Skip to main content
Legacy of an African Genocide
A crowd of refugees carry their belongings May 3, 1994 at the border of Rwanda and Tanzania. Hutu refugees have fled to Tanzania border across the Akagara River in order to escape reprisals by Tutsi rebels. (Scott Peterson/Liaison)
(GETTY IMAGES)

Legacy of an African Genocide

Walter Russell Mead

April marks the 25th anniversary of the start of the Rwandan genocide, in which almost 800,000 Tutsis and moderate Hutus were indiscriminately set upon and murdered—in their homes, in schools, in churches and in the open air. Victims were often killed by machete, sometimes by neighbors they’d known for years.

Foreign governments, including the U.S., dithered while Rwandans died. The end of the genocide came only when the Rwandan Patriotic Front, led by Paul Kagame and supported by Uganda, marched into Rwanda, defeated the genocidal government forces, and drove the remaining loyalists into the bush.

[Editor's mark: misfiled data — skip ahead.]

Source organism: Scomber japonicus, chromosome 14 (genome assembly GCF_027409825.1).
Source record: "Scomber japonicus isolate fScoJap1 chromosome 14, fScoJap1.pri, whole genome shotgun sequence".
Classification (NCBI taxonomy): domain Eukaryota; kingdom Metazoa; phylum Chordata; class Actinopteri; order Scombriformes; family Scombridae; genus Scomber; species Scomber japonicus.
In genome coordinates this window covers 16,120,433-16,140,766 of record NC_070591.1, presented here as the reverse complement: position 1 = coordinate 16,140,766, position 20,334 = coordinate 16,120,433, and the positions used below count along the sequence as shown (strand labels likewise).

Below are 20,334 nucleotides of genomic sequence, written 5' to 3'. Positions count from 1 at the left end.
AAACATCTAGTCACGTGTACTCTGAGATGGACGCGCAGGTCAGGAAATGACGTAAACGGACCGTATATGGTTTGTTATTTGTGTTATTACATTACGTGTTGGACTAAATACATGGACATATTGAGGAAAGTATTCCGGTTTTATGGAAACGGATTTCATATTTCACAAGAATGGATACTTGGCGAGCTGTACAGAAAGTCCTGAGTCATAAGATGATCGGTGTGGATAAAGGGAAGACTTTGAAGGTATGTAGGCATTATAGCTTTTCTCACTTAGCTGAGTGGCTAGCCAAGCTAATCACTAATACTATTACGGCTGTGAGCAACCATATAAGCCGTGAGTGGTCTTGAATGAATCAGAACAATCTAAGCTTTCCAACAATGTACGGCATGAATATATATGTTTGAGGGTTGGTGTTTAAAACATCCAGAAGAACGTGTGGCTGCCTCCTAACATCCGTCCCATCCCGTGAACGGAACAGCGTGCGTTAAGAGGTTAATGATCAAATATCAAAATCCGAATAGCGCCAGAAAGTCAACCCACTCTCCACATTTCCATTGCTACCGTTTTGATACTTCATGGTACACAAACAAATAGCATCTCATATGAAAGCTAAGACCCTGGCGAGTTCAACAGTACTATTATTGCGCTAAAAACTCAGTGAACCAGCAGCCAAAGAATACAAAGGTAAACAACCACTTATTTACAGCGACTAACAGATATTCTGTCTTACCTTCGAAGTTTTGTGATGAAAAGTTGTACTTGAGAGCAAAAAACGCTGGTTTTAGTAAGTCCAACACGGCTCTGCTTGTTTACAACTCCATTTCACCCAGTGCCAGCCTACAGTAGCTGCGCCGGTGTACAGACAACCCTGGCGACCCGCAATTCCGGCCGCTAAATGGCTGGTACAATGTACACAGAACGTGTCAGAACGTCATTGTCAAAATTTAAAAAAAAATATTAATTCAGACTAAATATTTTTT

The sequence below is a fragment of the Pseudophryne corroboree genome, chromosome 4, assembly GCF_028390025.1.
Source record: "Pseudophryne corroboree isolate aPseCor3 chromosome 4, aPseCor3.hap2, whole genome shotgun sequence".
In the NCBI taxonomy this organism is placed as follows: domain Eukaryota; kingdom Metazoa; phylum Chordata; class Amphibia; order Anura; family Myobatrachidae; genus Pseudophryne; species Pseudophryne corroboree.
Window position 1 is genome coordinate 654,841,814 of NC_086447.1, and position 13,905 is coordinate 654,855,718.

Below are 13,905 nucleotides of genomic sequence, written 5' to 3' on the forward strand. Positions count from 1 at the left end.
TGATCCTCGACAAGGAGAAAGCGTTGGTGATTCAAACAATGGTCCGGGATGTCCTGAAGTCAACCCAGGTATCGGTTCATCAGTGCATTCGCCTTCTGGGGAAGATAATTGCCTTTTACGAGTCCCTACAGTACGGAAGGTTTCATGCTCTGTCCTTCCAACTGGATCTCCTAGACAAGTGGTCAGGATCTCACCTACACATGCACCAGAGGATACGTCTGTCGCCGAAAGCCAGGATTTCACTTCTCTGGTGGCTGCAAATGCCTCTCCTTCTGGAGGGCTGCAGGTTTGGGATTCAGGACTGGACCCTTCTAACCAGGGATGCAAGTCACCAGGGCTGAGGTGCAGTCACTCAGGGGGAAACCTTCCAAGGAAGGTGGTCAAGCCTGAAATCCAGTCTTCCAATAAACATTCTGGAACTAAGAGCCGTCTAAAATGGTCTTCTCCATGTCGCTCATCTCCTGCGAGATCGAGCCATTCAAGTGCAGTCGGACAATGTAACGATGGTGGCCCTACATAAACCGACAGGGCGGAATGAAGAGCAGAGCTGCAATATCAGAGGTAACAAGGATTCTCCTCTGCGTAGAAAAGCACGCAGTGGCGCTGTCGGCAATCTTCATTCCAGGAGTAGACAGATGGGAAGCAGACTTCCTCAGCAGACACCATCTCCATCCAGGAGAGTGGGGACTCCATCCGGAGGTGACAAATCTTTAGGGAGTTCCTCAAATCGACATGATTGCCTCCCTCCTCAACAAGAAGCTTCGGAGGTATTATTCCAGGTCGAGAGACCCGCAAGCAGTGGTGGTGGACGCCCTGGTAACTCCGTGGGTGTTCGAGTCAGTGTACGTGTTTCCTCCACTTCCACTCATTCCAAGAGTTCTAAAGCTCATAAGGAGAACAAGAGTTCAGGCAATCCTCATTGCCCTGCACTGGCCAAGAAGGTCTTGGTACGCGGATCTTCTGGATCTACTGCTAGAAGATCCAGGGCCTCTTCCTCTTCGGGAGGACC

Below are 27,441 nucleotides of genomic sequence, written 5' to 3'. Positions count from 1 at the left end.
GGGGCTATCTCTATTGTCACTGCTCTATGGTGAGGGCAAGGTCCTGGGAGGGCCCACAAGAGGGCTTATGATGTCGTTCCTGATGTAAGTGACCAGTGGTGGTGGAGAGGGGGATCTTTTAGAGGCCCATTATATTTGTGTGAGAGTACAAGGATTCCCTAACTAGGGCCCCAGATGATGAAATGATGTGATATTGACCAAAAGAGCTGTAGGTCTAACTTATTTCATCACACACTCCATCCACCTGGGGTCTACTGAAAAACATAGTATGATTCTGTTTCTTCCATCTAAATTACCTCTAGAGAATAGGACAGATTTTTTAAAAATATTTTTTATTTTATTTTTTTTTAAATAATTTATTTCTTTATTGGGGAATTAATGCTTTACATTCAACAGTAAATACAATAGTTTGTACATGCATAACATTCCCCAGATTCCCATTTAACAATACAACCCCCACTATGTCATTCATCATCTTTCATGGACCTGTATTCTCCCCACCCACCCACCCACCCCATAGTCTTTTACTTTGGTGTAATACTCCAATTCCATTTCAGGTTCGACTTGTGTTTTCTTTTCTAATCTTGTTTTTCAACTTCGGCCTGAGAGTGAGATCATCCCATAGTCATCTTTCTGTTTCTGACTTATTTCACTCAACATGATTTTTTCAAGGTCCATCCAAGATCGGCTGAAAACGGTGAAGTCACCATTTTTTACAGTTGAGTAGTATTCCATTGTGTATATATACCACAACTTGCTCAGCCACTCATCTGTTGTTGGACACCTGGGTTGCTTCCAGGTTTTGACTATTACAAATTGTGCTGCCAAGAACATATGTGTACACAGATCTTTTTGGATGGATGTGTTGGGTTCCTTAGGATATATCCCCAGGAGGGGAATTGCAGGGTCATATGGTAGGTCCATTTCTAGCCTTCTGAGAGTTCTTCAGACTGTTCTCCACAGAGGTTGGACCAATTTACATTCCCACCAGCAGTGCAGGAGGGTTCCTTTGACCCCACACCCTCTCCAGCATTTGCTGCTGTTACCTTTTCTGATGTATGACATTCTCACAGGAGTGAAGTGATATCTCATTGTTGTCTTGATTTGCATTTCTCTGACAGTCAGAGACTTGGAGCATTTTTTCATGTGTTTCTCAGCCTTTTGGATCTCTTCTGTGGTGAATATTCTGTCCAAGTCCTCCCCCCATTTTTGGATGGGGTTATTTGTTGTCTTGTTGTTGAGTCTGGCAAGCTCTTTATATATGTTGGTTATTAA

Read the full article in the Wall Street Journal here

Related Articles

Transcript: Dialogues on American Foreign Policy and World Affairs: A Conversation with Senator Marco Rubio

Walter Russell Mead

Following is the full transcript of the September 23rd, 2020 Hudson event titled Dialogues on American Foreign Policy and World Affairs: A Conversatio...

Continue Reading

How America Helped Iraq Fall under Iran’s Grip

Michael Pregent

Forty years ago today, Iraq launched an invasion of neighboring Iran, beginning a war that would drag on until 1988 and leave hundreds of thousands de...

Continue Reading

The Emperor’s New Clothes

Michael Doran

When President Donald Trump presided over the signing ceremony for the Abraham Accords between Israel, the UAE, and Bahrain last week on the South Law...

Continue Reading